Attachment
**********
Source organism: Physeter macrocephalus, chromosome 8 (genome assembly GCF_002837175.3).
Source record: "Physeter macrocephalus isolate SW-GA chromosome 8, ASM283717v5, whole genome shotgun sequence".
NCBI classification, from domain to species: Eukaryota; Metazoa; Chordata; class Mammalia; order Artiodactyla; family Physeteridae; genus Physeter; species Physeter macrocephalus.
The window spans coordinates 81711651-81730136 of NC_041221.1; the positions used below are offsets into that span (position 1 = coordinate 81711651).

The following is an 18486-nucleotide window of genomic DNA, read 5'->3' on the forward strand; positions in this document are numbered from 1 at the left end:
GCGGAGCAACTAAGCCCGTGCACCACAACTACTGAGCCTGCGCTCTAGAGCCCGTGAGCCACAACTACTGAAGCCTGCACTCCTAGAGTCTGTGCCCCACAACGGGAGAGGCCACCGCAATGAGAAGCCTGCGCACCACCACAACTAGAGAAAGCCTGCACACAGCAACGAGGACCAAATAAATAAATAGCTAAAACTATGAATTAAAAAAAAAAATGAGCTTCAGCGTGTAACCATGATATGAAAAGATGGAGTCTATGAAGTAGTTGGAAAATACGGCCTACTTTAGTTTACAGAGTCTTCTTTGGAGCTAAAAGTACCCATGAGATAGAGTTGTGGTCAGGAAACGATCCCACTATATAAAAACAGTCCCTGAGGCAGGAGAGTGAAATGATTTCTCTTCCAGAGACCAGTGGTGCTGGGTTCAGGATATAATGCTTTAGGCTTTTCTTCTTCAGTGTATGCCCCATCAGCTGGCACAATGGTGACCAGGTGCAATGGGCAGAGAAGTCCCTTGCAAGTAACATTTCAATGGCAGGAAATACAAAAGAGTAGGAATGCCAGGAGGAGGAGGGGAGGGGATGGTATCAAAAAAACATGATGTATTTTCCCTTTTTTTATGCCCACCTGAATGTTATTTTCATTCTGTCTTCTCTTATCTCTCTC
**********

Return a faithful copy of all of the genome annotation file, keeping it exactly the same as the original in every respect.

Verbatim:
Source organism: Physeter macrocephalus, chromosome 8 (genome assembly GCF_002837175.3).
Source record: "Physeter macrocephalus isolate SW-GA chromosome 8, ASM283717v5, whole genome shotgun sequence".
NCBI classification, from domain to species: Eukaryota; Metazoa; Chordata; class Mammalia; order Artiodactyla; family Physeteridae; genus Physeter; species Physeter macrocephalus.
The window spans coordinates 81711651-81730136 of NC_041221.1; the positions used below are offsets into that span (position 1 = coordinate 81711651).

The following is an 18486-nucleotide window of genomic DNA, read 5'->3' on the forward strand; positions in this document are numbered from 1 at the left end:
GCGGAGCAACTAAGCCCGTGCACCACAACTACTGAGCCTGCGCTCTAGAGCCCGTGAGCCACAACTACTGAAGCCTGCACTCCTAGAGTCTGTGCCCCACAACGGGAGAGGCCACCGCAATGAGAAGCCTGCGCACCACCACAACTAGAGAAAGCCTGCACACAGCAACGAGGACCAAATAAATAAATAGCTAAAACTATGAATTAAAAAAAAAAATGAGCTTCAGCGTGTAACCATGATATGAAAAGATGGAGTCTATGAAGTAGTTGGAAAATACGGCCTACTTTAGTTTACAGAGTCTTCTTTGGAGCTAAAAGTACCCATGAGATAGAGTTGTGGTCAGGAAACGATCCCACTATATAAAAACAGTCCCTGAGGCAGGAGAGTGAAATGATTTCTCTTCCAGAGACCAGTGGTGCTGGGTTCAGGATATAATGCTTTAGGCTTTTCTTCTTCAGTGTATGCCCCATCAGCTGGCACAATGGTGACCAGGTGCAATGGGCAGAGAAGTCCCTTGCAAGTAACATTTCAATGGCAGGAAATACAAAAGAGTAGGAATGCCAGGAGGAGGAGGGGAGGGGATGGTATCAAAAAAACATGATGTATTTTCCCTTTTTTTATGCCCACCTGAATGTTATTTTCATTCTGTCTTCTCTTATCTCTCTC